Dinner Party

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Saint Louis Effort for AIDS

Eat out more often

TUE 11/29 The kitchen used to be our playground. So flush were we with culinary confidence that we invited the boss over for roasted chicken — not realizing the bird was, um, a bit underdone. Our boss beat a hasty retreat, sweating and swearing, and on Monday we got "laterally moved" to the mailroom. Our mantra has since been "dining out for life!" — and we were pleased as punch to hear the Saint Louis Effort for AIDS (EFA) echo our rallying cry. Of course, the EFA's devotion to dining out is much more charitable and worlds more important. Dine at one of nearly 200 participating restaurants, and at least 25 percent of your bill goes to the EFA. While Dining Out for Life is an international event, all local proceeds stay in St. Louis to fund education programs and support those living with HIV/AIDS. Throughout the day, volunteers provide donation envelopes for diners who wish to contribute extra money to the cause. Thanksgiving-time often finds us with more blessings than we can count; make others' lives a little more blessed by giving. Use your MasterCard, and the credit-card company matches the donation dollar-for-dollar. For more information and a list of participating restaurants, visit www.stlefa.org or call 314-333-6671. — Brooke Foster

High Contrast
Alfred Stieglitz in ten steps

Alfred Stieglitz, the man, was one of the early proponents of photography as a fine art; Alfred Stieglitz, the exhibit of ten of Stieglitz's works, is the body of evidence that proved Stieglitz's argument. These prints chart his growth, showing a man transitioning from a technically adept craftsman capable of fixing a moment to his arrival as a master of shadow and light, able to harness the elements of composition and contrast to engender an emotional response in the viewer. Stieglitz' From the Shelton, West (pictured) is more than a representation of skyscrapers in 1935 Manhattan: This is a stark totem of the urban environment, revealing both the grandeur and the loneliness of progress. Alfred Stieglitz opens Friday, November 25, in Gallery 321 at the Saint Louis Art Museum in Forest Park (314-721-0072 or www.slam.org) and remains up through March 26. —Paul Friswold

Class of Forever

SAT 11/26

In a thousand years, no one will care where you went to high school. But so what? We're living in the now, and right now high school pedigree is the penultimate St. Louis question (the ultimate question remains "how much longer till Opening Day?"). Dan Dillon (pictured) tackles the high school question in his book So Where'd You Go to High School? The Baby Boomer Edition, revealing all manner of trivia about St. Louis' secondary learning institutions. Dillon signs copies at 2 p.m. at Barnes & Noble (13995 New Halls Ferry Road, Florissant; 314-830-3550), and admission is free. — Paul Friswold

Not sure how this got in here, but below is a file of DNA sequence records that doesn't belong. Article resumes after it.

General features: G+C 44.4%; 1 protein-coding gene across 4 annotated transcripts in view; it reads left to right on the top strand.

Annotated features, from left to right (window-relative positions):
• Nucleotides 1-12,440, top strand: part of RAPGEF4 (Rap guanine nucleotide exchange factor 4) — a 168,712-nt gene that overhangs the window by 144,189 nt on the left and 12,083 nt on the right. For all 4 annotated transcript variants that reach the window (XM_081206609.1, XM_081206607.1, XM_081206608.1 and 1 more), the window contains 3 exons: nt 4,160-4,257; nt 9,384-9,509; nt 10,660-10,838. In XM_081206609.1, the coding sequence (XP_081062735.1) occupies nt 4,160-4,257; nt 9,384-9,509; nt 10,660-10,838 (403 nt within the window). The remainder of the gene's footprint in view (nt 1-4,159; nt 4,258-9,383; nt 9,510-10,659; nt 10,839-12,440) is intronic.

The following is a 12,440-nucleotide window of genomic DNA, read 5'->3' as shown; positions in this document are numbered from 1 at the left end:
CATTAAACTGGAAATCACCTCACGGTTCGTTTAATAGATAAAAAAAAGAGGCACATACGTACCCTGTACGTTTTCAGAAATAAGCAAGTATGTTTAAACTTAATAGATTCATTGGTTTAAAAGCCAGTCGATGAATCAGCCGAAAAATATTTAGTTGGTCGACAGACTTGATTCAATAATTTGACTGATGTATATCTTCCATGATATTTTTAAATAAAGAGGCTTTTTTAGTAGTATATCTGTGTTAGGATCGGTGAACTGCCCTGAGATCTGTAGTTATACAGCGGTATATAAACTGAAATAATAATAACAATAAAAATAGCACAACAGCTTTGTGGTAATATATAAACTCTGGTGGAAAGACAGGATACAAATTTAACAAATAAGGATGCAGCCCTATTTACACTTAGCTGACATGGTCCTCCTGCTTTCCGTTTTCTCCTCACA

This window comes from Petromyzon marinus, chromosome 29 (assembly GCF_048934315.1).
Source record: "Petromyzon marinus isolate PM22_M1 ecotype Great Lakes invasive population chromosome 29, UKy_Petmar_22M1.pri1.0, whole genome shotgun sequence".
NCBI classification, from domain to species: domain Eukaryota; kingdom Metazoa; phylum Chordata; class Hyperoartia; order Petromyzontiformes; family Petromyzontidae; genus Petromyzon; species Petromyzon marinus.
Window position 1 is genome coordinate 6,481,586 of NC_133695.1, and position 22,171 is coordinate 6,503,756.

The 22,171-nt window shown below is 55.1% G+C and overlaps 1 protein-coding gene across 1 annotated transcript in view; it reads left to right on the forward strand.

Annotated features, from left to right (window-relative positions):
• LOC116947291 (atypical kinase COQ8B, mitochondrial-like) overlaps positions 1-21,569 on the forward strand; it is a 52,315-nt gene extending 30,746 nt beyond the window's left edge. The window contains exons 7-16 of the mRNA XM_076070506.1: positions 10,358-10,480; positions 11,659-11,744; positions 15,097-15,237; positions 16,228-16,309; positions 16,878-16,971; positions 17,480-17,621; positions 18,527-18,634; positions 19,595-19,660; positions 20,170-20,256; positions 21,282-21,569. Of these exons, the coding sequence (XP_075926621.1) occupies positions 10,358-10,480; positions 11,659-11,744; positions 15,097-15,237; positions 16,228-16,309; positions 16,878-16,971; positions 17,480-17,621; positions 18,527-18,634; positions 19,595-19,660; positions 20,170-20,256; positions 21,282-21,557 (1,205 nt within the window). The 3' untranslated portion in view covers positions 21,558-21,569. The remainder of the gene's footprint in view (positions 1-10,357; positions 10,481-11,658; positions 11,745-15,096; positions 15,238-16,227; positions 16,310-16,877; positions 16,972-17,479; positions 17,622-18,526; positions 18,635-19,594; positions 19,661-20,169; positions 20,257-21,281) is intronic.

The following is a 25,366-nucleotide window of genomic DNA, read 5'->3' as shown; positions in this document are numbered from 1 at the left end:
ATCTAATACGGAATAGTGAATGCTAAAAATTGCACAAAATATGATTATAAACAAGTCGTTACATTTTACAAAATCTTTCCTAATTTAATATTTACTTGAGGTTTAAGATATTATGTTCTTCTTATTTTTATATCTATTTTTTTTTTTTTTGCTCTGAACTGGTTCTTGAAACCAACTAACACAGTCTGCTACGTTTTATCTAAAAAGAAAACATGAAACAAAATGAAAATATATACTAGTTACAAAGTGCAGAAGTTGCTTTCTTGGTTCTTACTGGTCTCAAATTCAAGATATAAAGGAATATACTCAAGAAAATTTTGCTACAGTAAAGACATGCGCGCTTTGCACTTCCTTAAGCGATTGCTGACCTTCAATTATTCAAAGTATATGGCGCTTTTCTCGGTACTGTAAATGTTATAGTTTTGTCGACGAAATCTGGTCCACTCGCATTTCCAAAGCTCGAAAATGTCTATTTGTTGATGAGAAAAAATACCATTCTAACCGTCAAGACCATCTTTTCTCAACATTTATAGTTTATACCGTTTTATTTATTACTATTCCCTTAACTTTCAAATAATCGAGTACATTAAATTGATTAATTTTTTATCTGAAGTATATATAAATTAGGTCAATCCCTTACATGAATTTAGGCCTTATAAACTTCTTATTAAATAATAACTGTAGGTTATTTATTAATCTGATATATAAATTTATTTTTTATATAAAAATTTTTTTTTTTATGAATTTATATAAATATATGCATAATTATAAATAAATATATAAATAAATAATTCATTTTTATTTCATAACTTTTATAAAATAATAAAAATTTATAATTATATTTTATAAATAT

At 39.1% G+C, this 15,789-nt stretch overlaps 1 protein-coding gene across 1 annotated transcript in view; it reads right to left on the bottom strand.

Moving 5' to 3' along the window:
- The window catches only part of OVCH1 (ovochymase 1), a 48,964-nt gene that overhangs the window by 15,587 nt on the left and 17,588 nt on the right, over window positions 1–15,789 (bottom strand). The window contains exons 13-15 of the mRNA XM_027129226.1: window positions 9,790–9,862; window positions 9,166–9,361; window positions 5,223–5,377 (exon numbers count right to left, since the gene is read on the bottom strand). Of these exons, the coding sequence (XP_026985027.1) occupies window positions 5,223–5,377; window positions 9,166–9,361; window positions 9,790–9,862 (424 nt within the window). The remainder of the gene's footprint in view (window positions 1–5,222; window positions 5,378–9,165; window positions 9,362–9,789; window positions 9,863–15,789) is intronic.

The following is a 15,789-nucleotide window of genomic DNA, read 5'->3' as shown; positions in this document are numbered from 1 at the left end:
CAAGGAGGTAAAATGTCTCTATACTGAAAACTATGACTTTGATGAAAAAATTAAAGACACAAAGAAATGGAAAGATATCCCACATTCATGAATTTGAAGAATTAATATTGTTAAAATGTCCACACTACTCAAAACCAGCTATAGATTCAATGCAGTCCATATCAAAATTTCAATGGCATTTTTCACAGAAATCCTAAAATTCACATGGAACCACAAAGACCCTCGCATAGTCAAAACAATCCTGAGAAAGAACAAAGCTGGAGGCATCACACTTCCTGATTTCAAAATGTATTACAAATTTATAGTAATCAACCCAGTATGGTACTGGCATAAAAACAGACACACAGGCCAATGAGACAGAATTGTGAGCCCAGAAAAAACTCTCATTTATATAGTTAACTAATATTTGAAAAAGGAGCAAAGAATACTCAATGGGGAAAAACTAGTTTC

Share the Wealth

Spare a child

FRI 11/25

The day after Thanksgiving can be a big let-down. The turkey has grown cold; indigestion has set in; Aunt Mimi still lurks in the background, claiming the last of the giblets. Things seem a bit bleak. But something can be done, and it doesn't involve the Balloon Parade. Keystone of St. Louis holds a Thanksgiving After-Party from 7:30 to 11:30 p.m. at Rue 13 (1311 Washington Avenue). What does this mean for you? Not leftovers, but beer, wine, soda and bar food, and for a good cause at that. Keystone is a group of young professionals that holds social fundraisers for local charities; this party benefits Our Little Haven, a St. Louis nonprofit that helps children affected by abuse, neglect or drug use. It's a great cause and a great chance to meet other socially conscious St. Louisans. Tickets are $30 in advance (www.keystoneofstlouis.org) or $35 at the door, and include drinks and snacks, not to mention a chance to help some kids who could really use a hand this holiday season. — Christine Whitney

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